Floods: taking a wider view

Every time there’s a flood, there seems to be an outbreak of simple suggestions about how the disaster might have been averted.  Some of these are more sensible than others, and even some of the more sensible ones–like, stay out of the flood plain, and you won’t be flooded–aren’t very helpful for people who, through no fault of their own, find themselves in flood prone areas.

There may also be a case for schemes to hold as much flash flood water as possible in areas of the catchment from where it can flow more slowly over a longer time into creeks and streams. Those who have been paying attention to the various reports arising from the Queensland floods will have noticed that the flash floods in Toowoomba might have been prevented had the local council spent money on holding basins in critical parts of the catchment. Old timers in Castlemaine tell us that such work was planned in the Poverty Gully area in the 1990s, but not proceeded with. A large part of the flash flood in Castlemaine came from a huge dump of water from the Poverty Gully catchment. Work like this costs money—but so does flood damage. Our environment is a degraded one, with very thin soil cover, where heavy rain runs off very quickly instead of being retained in the soil or held back by vegetation.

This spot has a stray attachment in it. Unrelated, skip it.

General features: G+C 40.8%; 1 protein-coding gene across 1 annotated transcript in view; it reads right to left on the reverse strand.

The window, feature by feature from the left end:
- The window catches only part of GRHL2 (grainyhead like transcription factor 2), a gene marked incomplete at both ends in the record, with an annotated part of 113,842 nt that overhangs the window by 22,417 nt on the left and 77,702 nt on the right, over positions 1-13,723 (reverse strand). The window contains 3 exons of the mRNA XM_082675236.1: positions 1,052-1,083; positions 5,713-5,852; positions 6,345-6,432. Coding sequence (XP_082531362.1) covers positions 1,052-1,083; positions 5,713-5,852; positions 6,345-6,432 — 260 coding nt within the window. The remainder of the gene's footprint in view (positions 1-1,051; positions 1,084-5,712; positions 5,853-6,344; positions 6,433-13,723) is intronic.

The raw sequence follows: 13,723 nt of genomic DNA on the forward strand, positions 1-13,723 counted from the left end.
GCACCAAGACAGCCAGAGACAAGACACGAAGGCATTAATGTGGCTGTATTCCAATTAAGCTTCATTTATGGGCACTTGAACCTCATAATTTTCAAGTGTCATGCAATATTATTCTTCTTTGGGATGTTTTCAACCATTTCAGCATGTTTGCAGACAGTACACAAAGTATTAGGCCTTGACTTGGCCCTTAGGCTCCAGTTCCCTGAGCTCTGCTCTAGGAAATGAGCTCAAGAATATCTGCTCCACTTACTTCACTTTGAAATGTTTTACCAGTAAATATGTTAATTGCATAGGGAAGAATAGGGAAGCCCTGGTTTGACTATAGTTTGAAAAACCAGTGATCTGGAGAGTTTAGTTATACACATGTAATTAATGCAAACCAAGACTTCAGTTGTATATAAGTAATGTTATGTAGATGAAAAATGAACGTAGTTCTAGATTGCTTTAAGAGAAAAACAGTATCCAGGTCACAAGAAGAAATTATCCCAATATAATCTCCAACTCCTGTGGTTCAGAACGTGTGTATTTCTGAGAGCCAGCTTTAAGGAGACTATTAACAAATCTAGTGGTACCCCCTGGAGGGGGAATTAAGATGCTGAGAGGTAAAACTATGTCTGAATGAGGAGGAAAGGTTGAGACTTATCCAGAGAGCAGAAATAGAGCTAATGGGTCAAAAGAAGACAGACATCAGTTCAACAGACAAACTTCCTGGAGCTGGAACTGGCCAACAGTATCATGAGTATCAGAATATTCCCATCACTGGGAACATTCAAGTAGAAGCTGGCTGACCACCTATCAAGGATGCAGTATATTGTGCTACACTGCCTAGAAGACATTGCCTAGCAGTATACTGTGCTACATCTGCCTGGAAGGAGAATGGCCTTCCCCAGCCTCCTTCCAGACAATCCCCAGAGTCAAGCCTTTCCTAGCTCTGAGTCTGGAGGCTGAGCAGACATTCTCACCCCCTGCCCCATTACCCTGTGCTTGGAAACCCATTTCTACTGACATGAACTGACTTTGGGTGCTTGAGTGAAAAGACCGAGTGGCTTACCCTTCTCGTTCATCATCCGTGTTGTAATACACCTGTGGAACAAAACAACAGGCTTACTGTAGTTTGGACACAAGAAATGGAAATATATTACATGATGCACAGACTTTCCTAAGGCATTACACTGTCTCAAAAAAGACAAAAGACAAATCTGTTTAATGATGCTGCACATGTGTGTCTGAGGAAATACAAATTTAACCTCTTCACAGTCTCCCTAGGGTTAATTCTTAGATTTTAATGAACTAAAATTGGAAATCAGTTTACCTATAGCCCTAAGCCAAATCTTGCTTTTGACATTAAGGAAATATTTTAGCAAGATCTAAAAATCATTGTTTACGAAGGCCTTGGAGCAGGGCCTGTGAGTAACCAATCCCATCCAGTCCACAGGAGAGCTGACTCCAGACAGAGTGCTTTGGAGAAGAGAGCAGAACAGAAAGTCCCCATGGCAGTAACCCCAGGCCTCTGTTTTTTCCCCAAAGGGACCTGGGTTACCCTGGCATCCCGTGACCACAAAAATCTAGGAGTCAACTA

Readers might be interested in the reflections of ecologist Ian Lunt on the effects of water on degraded land:

‘Intact ecosystems are very good at retaining water. Falling rain hits ground plants and litter, and these slow the flow of water through the ecosystem. The more water that is held in the landscape, and the longer it is available, the greater the biological productivity.

Degraded landscape in the Campbells Creek catchment: Ian Lundt says that improving the capacity of landscapes to hold water could soften flood impacts.











‘By contrast, degraded dryland systems are very leaky. Degrading processes such as heavy grazing remove the plants and litter that intercept surface water. Water runs off faster and soils dry out faster, and this in turn, leads to further reductions in biological productivity. This creates a vicious cycle as ‘leaky ecosystems’ become more and more degraded.

‘To restore degraded dryland systems, arid zone ecologists focus on measures that slow the flow of water across the landscape. Understory and ground plants, fallen timber and leaf litter all create small barriers that prevent water from leaking, or running out of the system. Drifts of leaf litter on the ground improve water infiltration and soil condition (including organic carbon levels), so soils can store more water for longer.

‘In degraded dryland systems, a primary management goal is to improve the system’s ability to retain soil moisture.’

Ian’s full discussion can be found here.

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